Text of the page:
This new industrial paradigm, the 'post-industrial' society, was originally an original work of Daniel Bell, in the 1950s (Webster, 1995). The construction is characterized by a move away form the industrial, manufacturing markets of old, and instead a reliance on service driven, information-based industries. A post-industrial society is "based on services... what counts is not raw muscle power or energy, but information" (Bell, 1973). This means that human phisical effort will decline and as the focus of transactions and commerce transitioned from manufactured goods to informational flow, so too did the accompanying power structures change. No longer was power simply in the control or ownership of the means of production, but rather in the control of systemic knowledge and information (Barney, 2004, p.6). Labor therefore is divided into physical labour(use of muscle power) and informational labour (use of intellectual power). A new economic sector is thereby identified, the Information Sector, which amalgamates information-related labour activities.
In 1976, Bell declared that "the post-industrial society is an Information Society"He further stated that a post-industrial society is not just the shift from tangible property and goods to knowledge as a commodity, but "the character of knowledge itself". Indeed in his later works, Bell used the words 'post-industrial society' and 'information society' interchangeably. Let me quickly say that what is interesting about this postindustrialism is that early post-industrialist theories were infused with optimism (barney, 2004). Academics, including Bell, saw the new social structure as having the potential to overcome the unjust, unbalanced and degrading aspects of industrialism (Bell, 1973, p.168).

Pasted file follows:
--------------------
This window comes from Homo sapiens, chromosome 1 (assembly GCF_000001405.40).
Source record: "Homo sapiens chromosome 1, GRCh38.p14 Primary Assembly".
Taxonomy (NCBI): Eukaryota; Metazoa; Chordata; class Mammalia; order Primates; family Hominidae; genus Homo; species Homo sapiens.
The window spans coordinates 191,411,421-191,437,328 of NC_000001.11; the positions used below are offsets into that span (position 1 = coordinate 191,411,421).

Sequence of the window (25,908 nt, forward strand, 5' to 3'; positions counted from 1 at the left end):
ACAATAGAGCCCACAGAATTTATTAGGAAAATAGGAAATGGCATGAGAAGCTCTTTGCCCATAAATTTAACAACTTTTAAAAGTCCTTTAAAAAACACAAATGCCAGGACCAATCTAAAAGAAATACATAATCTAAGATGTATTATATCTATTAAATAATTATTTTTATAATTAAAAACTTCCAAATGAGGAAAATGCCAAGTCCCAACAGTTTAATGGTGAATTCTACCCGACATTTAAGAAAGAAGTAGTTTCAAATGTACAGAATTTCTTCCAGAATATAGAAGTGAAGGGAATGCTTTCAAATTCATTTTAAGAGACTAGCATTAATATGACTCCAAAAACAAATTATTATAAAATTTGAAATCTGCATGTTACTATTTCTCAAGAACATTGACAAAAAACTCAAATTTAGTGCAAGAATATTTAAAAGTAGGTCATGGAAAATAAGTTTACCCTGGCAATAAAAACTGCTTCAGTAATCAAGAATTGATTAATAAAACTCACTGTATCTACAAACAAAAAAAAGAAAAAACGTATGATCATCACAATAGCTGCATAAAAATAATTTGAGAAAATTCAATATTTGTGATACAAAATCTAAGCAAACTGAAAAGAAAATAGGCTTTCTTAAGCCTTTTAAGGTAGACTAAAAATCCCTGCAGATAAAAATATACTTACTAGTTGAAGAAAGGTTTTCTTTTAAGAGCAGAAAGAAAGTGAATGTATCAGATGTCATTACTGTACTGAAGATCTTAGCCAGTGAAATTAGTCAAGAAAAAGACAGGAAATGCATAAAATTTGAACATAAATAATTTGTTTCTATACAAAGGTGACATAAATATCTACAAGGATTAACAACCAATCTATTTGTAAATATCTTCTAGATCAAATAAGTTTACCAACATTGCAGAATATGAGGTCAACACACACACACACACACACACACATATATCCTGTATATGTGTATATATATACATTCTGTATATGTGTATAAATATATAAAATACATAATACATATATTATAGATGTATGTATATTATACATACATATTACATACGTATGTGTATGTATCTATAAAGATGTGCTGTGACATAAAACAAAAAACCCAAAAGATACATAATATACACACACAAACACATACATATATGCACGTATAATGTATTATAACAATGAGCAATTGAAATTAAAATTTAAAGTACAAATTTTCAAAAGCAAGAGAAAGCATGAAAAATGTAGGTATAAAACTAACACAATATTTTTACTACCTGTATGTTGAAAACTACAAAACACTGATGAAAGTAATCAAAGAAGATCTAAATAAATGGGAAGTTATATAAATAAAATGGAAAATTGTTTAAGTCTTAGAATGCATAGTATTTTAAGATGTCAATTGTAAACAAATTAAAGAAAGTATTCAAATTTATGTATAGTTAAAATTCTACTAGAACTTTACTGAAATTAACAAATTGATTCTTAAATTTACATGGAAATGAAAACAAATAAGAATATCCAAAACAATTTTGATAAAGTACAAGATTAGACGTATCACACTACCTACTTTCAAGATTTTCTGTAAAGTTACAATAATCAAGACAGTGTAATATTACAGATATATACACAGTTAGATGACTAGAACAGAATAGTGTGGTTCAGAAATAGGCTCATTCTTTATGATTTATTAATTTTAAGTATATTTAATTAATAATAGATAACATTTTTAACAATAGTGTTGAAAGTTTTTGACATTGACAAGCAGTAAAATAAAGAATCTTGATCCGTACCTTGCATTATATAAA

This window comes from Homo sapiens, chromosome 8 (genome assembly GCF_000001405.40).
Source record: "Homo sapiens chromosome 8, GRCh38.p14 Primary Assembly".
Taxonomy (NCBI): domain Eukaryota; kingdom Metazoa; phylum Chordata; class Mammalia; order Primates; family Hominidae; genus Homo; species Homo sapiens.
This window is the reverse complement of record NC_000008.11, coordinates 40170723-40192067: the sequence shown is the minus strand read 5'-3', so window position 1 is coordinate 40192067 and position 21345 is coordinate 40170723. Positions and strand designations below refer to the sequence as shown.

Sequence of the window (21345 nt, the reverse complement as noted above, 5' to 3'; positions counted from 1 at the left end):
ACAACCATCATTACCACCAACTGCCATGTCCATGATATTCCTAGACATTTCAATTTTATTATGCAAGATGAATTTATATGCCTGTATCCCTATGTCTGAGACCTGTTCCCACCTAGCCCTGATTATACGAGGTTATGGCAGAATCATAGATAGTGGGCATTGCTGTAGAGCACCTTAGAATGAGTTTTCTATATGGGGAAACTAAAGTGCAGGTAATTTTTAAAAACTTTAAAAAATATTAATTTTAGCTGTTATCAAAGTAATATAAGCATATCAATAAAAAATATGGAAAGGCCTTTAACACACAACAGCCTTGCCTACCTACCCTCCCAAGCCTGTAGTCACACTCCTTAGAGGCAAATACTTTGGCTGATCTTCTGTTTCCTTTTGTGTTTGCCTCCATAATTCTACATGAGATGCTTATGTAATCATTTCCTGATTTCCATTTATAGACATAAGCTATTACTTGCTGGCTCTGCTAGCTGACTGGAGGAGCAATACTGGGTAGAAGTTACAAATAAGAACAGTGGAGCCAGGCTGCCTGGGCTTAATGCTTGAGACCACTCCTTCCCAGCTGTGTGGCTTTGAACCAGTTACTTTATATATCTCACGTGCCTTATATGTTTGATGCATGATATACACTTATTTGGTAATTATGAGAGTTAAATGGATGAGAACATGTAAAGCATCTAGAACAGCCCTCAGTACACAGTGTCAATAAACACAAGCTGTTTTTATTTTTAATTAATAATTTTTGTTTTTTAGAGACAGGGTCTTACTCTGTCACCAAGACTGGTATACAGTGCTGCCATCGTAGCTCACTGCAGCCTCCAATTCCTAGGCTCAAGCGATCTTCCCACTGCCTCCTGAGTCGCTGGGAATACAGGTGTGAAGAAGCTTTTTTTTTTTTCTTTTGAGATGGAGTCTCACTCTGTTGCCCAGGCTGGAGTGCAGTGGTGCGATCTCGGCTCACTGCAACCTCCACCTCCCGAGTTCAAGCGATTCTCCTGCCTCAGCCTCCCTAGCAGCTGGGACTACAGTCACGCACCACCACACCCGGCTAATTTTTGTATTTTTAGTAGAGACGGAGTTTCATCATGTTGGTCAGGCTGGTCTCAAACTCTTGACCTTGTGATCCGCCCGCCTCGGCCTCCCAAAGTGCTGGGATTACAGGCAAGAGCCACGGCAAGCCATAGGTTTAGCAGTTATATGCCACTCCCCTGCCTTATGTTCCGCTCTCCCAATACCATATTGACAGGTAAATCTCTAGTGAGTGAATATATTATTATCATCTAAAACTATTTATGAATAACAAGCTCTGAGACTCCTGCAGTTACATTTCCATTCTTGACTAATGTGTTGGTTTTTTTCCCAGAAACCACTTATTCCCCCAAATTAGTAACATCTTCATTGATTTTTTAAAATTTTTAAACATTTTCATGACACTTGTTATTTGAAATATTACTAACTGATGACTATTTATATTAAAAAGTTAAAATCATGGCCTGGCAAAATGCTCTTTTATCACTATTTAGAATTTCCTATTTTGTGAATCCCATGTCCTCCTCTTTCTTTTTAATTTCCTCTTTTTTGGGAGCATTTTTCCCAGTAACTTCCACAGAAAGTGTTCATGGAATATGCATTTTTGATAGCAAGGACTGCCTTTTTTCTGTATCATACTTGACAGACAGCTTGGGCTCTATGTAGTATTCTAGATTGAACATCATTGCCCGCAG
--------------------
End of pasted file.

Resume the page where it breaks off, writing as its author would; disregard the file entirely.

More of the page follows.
The advent of post-industrialism was envisaged as establishing "a more educated, leisured and engaged citizenry, a levelling of economic inequality, a thriving global economy, scientific advance immune to ideology, and rational management of public affairs" (Barney, 2004,). This however will only be ascertained if all stakeholders could endeavior to change our orientations towards achieving all the benefits promised by postindustrialism. This means that for an economy to sustain or survive in this present modern world, immediate effort should be made to avert a severe social crisis that may arise as a result of modernity. It should therefore make sense for governments of African Countries to strategies ways through which industrial reforms can be ascertained and maintain in industries.
Although, modern society may give us more things but people are now working harder than ever to hold onto them and are less sure that the hard work they do is even a ticket to happiness. This is because as the economic scandal of the last few years suggest, our cultural individualism seems to have dissolved into pure selfishness in industrial organization. This is why it is not surprising that pessimism is on the high rate. The evidence is mixed; life is getting better in some ways and in other ways life is getting worse. Lenski (2007) explains that it is easy to equate “high tech” with “progress” and to expect technological discoveries to keep making life better but history shows us that advancing technology may offer real advantage but it is no guarantee of a better life. This is neither an optimism nor it is a pessimism but a reality.

Great thinkers among the social scientists have provided a lucid explanation of the modern world today. Extrapolating from their thoughts and theories on what they call modernity to industrial relations create a new way of thinking and a more radical ideologies as well as enlightenment. Resulting from such enlightenment is the exigency of reformation in industrial relations where radical change and improvement will be made regarding the working lives of social partners in industrial organizations.